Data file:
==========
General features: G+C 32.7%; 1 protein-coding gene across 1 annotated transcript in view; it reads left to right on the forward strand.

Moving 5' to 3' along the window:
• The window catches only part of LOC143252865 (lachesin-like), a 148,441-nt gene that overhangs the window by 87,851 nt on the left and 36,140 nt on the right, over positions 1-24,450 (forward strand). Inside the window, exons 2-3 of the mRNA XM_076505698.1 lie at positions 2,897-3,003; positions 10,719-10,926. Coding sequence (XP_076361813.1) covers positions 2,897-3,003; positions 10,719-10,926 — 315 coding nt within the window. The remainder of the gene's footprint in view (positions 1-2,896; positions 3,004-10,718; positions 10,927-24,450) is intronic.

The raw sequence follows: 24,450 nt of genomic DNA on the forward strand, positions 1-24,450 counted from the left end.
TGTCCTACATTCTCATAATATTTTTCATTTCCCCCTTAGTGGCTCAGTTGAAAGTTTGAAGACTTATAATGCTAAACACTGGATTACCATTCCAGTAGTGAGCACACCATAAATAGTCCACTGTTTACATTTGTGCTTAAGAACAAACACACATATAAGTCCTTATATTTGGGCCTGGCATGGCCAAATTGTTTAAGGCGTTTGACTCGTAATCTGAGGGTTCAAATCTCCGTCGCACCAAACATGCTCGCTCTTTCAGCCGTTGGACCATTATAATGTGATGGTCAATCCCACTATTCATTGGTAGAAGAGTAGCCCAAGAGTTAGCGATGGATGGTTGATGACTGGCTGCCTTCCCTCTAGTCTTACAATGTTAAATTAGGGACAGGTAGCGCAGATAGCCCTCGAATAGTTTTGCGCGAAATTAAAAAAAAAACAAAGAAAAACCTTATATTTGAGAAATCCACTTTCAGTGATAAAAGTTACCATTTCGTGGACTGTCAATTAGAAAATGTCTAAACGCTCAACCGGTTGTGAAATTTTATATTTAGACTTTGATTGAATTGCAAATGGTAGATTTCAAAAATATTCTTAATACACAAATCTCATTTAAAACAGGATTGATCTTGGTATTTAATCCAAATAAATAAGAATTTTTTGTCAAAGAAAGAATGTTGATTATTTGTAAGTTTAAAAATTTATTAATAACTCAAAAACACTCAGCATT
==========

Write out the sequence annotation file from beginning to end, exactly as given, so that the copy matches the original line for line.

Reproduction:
General features: G+C 32.7%; 1 protein-coding gene across 1 annotated transcript in view; it reads left to right on the forward strand.

Moving 5' to 3' along the window:
• The window catches only part of LOC143252865 (lachesin-like), a 148,441-nt gene that overhangs the window by 87,851 nt on the left and 36,140 nt on the right, over positions 1-24,450 (forward strand). Inside the window, exons 2-3 of the mRNA XM_076505698.1 lie at positions 2,897-3,003; positions 10,719-10,926. Coding sequence (XP_076361813.1) covers positions 2,897-3,003; positions 10,719-10,926 — 315 coding nt within the window. The remainder of the gene's footprint in view (positions 1-2,896; positions 3,004-10,718; positions 10,927-24,450) is intronic.

The raw sequence follows: 24,450 nt of genomic DNA on the forward strand, positions 1-24,450 counted from the left end.
TGTCCTACATTCTCATAATATTTTTCATTTCCCCCTTAGTGGCTCAGTTGAAAGTTTGAAGACTTATAATGCTAAACACTGGATTACCATTCCAGTAGTGAGCACACCATAAATAGTCCACTGTTTACATTTGTGCTTAAGAACAAACACACATATAAGTCCTTATATTTGGGCCTGGCATGGCCAAATTGTTTAAGGCGTTTGACTCGTAATCTGAGGGTTCAAATCTCCGTCGCACCAAACATGCTCGCTCTTTCAGCCGTTGGACCATTATAATGTGATGGTCAATCCCACTATTCATTGGTAGAAGAGTAGCCCAAGAGTTAGCGATGGATGGTTGATGACTGGCTGCCTTCCCTCTAGTCTTACAATGTTAAATTAGGGACAGGTAGCGCAGATAGCCCTCGAATAGTTTTGCGCGAAATTAAAAAAAAAACAAAGAAAAACCTTATATTTGAGAAATCCACTTTCAGTGATAAAAGTTACCATTTCGTGGACTGTCAATTAGAAAATGTCTAAACGCTCAACCGGTTGTGAAATTTTATATTTAGACTTTGATTGAATTGCAAATGGTAGATTTCAAAAATATTCTTAATACACAAATCTCATTTAAAACAGGATTGATCTTGGTATTTAATCCAAATAAATAAGAATTTTTTGTCAAAGAAAGAATGTTGATTATTTGTAAGTTTAAAAATTTATTAATAACTCAAAAACACTCAGCATT